The Magic 8 Ball says "Concentrate and Ask again": Can You Predict this Year’s Election?
There’s no denying it – election season is always exciting, and part of that excitement stems from trying to predict the unknown. While we intuitively make predictions all the time – we guess the weather, for example – the act of making a truly educated prediction requires a comprehensive set of skills.
From an educational standpoint, this suggests that the practice of making predictions can provide multiple, rich opportunities for learning and application. Think about it in terms of this year’s U.S. election. What are the things a learner might need to know in order to predict who will become president? Here are just a few that come to mind:
- The names, backgrounds, and viewpoints of the candidates
- Historical trends (state-by-state and national)
- How the electoral process works
- How analyze and interpret poll data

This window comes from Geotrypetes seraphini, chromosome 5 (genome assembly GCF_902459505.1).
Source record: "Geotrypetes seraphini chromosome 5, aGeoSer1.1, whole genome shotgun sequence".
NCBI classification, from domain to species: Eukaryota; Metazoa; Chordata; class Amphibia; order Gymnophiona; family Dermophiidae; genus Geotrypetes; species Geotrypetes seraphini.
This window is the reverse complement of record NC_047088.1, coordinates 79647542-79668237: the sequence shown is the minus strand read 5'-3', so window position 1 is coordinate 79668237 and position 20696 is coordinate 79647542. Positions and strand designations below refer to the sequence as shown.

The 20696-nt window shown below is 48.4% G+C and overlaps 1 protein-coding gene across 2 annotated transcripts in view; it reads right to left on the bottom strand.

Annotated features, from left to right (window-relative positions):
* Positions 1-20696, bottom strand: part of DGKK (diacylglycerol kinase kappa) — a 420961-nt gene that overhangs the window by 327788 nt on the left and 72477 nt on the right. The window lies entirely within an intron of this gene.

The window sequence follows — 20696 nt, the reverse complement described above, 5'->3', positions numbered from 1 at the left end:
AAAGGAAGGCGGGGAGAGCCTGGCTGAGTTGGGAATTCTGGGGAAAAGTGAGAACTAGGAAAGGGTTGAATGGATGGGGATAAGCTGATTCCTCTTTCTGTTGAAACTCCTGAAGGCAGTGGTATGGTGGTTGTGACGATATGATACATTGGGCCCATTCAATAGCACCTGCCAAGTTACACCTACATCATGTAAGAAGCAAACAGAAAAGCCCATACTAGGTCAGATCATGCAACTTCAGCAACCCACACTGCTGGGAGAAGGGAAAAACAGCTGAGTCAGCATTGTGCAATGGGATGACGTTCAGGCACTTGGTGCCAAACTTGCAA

- Candidates’ platforms across all major issues
- Current events
Even knowing these things, the learner’s work is not yet done. Predictions require the application of knowledge within context. What’s more, that application and context will likely change over time, depending on what is happening in the world (and what tools we are choosing to use!).
Clearly, the educational potential of exploring predictions is enormous. That’s why we built a prediction feature into Voters Ed, our browser- based app for exploring the presidential election process. After learning about the electoral college and scrolling through electoral maps throughout history, users can then create their own prediction maps, save them, and share them with others.
To try your own hand at presidential predictions, and to experience for yourself the rich learning that happens as you do, be sure to check out Voters Ed.